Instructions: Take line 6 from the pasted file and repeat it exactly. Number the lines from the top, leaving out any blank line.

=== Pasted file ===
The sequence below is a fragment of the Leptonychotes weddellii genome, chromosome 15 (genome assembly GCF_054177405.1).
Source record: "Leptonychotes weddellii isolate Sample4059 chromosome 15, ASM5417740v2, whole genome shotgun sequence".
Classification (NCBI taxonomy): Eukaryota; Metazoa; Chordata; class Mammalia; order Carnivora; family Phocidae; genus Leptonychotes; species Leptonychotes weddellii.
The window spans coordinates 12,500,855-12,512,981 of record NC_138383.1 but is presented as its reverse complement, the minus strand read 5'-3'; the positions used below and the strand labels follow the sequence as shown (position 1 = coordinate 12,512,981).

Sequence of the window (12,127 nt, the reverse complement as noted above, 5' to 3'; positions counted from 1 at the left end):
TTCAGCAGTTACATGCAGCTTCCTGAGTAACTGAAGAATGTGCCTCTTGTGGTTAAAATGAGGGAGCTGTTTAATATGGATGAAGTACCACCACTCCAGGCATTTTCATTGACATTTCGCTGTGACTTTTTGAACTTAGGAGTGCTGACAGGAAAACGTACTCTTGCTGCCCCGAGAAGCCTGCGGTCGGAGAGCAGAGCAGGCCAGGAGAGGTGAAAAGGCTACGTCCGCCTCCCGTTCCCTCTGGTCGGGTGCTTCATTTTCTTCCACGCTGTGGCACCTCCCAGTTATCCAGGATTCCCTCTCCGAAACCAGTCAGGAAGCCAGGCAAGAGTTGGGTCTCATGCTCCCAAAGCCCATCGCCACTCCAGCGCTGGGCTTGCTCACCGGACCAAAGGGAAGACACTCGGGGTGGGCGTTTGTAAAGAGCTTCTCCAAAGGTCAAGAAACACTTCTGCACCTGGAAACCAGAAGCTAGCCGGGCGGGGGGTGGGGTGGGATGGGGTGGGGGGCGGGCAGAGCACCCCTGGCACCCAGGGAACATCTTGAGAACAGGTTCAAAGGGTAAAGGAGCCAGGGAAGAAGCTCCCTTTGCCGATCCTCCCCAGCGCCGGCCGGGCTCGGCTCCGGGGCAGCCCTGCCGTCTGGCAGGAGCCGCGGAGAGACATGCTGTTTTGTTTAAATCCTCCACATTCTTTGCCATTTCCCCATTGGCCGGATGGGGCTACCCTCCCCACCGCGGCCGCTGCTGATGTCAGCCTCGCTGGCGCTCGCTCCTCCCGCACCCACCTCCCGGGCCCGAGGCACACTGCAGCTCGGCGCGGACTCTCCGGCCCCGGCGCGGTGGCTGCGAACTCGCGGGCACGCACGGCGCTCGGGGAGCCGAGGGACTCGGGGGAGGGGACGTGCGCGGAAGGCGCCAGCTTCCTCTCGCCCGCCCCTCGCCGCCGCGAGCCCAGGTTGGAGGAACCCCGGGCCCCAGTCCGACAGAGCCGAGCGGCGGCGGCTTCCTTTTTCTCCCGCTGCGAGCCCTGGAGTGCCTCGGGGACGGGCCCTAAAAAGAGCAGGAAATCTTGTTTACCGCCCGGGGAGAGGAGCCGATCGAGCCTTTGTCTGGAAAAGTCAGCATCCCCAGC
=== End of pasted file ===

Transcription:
TTCAGCAGTTACATGCAGCTTCCTGAGTAACTGAAGAATGTGCCTCTTGTGGTTAAAATGAGGGAGCTGTTTAATATGGATGAAGTACCACCACTCCAGGCATTTTCATTGACATTTCGCTGTGACTTTTTGAACTTAGGAGTGCTGACAGGAAAACGTACTCTTGCTGCCCCGAGAAGCCTGCGGTCGGAGAGCAGAGCAGGCCAGGAGAGGTGAAAAGGCTACGTCCGCCTCCCGTTCCCTCTGGTCGGGTGCTTCATTTTCTTCCACGCTGTGGCACCTCCCAGTTATCCAGGATTCCCTCTCCGAAACCAGTCAGGAAGCCAGGCAAGAGTTGGGTCTCATGCTCCCAAAGCCCATCGCCACTCCAGCGCTGGGCTTGCTCACCGGACCAAAGGGAAGACACTCGGGGTGGGCGTTTGTAAAGAGCTTCTCCAAAGGTCAAGAAACACTTCTGCACCTGGAAACCAGAAGCTAGCCGGGCGGGGGGTGGGGTGGGATGGGGTGGGGGGCGGGCAGAGCACCCCTGGCACCCAGGGAACATCTTGAGAACAGGTTCAAAGGGTAAAGGAGCCAGGGAAGAAGCTCCCTTTGCCGATCCTCCCCAGCGCCGGCCGGGCTCGGCTCCGGGGCAGCCCTGCCGTCTGGCAGGAGCCGCGGAGAGACATGCTGTTTTGTTTAAATCCTCCACATTCTTTGCCATTTCCCCATTGGCCGGATGGGGCTACCCTCCCCACCGCGGCCGCTGCTGATGTCAGCCTCGCTGGCGCTCGCTCCTCCCGCACCCACCTCCCGGGCCCGAGGCACACTGCAGCTCGGCGCGGACTCTCCGGCCCCGGCGCGGTGGCTGCGAACTCGCGGGCACGCACGGCGCTCGGGGAGCCGAGGGACTCGGGGGAGGGGACGTGCGCGGAAGGCGCCAGCTTCCTCTCGCCCGCCCCTCGCCGCCGCGAGCCCAGGTTGGAGGAACCCCGGGCCCCAGTCCGACAGAGCCGAGCGGCGGCGGCTTCCTTTTTCTCCCGCTGCGAGCCCTGGAGTGCCTCGGGGACGGGCCCTAAAAAGAGCAGGAAATCTTGTTTACCGCCCGGGGAGAGGAGCCGATCGAGCCTTTGTCTGGAAAAGTCAGCATCCCCAGC